Overall state of satellite internet

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Nothing really new here, but a good overview of where we are with satellite internet today.

https://www.fool.com/investing/2019/1...
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ExSatUser

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Posted 3 weeks ago

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Admiral Korbohuta

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Interesting read. I wonder what the numbers for 2019 will show? Probably a significant loss of subscribers for both HN and Viasat.
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Old Labs

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For Viasat as of 9/30 - U.S. fixed broadband subscriber ARPU reached a record $86.94, an increase of 17% year-over-year; as a higher percentage of the 587,000 subscriber base selected the Company's premium broadband service plans.

Subscriber count has been steady the last couple of quarters. They aren't focused on subscriber counts, but rather maximizing ARPU. The rumors of Viasat's demise are greatly exaggerated. Look at the bigger Viasat picture rather than simply consumer services.

As the article states - "ViaSat's consumer broadband service is a relatively small piece of the overall company. EchoStar primarily makes money through its satellite internet service."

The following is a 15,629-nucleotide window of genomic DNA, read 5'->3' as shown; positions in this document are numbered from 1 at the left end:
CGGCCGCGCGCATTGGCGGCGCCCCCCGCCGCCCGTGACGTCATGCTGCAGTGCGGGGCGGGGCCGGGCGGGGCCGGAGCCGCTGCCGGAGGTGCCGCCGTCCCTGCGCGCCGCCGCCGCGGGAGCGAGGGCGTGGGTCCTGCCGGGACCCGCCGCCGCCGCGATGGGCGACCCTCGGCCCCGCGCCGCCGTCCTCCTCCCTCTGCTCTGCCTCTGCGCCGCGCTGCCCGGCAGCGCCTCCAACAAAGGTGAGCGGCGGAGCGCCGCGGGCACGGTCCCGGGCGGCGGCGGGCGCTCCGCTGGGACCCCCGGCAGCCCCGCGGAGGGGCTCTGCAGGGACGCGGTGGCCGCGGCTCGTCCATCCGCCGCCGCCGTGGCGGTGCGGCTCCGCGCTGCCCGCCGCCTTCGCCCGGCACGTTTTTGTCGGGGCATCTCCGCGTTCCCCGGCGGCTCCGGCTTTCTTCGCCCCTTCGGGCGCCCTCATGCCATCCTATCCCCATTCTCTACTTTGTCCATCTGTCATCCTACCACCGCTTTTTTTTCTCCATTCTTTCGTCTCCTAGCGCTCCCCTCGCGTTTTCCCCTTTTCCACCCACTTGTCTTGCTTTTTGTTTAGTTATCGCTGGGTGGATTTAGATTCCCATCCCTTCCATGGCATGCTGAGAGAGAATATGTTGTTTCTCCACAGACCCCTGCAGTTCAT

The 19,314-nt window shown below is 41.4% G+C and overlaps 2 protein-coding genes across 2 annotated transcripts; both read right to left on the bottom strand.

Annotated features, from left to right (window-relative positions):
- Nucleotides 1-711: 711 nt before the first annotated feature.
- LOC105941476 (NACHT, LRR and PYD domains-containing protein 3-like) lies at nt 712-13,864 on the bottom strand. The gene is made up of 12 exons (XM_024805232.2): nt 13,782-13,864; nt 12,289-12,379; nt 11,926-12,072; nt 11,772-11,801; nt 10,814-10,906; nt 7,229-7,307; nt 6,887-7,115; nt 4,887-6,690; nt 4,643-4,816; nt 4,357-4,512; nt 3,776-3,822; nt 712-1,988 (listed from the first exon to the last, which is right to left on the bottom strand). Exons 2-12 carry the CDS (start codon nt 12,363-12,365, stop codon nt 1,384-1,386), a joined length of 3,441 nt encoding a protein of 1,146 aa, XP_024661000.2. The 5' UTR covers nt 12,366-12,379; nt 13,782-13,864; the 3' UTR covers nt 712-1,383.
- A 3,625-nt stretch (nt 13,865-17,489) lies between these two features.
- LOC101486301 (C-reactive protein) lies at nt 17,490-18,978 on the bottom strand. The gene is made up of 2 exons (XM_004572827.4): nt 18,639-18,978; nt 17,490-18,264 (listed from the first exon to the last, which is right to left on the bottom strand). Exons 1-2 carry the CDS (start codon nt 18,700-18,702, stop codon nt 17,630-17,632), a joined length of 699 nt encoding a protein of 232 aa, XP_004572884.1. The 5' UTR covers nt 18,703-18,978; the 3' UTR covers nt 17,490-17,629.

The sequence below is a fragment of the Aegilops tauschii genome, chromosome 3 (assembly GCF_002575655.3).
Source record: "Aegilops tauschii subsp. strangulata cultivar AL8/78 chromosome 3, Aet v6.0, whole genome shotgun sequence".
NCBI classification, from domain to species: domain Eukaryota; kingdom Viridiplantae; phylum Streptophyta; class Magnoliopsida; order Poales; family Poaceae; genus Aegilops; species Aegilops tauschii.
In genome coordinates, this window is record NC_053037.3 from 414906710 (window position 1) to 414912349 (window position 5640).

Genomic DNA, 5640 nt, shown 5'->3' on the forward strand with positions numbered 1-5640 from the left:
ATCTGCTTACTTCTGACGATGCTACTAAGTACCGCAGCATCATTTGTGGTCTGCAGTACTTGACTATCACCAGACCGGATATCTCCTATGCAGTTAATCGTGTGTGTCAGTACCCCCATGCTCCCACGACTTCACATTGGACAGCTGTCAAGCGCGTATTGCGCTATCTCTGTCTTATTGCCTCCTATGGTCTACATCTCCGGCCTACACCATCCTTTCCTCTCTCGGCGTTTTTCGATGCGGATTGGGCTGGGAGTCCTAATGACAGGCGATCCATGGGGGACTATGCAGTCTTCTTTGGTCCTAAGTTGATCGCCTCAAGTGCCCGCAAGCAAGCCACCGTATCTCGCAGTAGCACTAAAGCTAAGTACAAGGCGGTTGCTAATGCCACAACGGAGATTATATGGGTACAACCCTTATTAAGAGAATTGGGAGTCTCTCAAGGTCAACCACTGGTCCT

(Edited)
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ExSatUser

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I mean it is pretty evident Viasat is all about tweaking a little something in its plans to charge more. An extra few GB here, maybe a new "unlimited" plan there, add a blue light to modem, etc.

They know they are not going to get a lot of new customers. So find a way to get more $$$$ out of existing ones. And hope they can get doing this until Viasat-3 arrives with a whole new plan structure. Maybe with a green light modem too!
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Spinninghorse, Champion

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I thought Viasat 3 was due in 2020. Crap.
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ExSatUser

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It WAS. Satellite has been delayed though (at least a year)
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Voyager

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This may prove disastrous.  If Viasat doesn’t get a hoard of new users on 2-year contracts before the LEO folks launch their service, they will never get more users.
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Steve Frederick-VS1/Beam314, Champion

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I am sure V3 will be in the air and operational long before those LEO satellites become a real thing.
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Admiral Korbohuta

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Considering the technical problems of Viasat 2, I wouldn't put much faith in V3 either.
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ExSatUser

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They cant afford another failure. That is why they will be very deliberate with putting up the next satellite.
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Admiral Korbohuta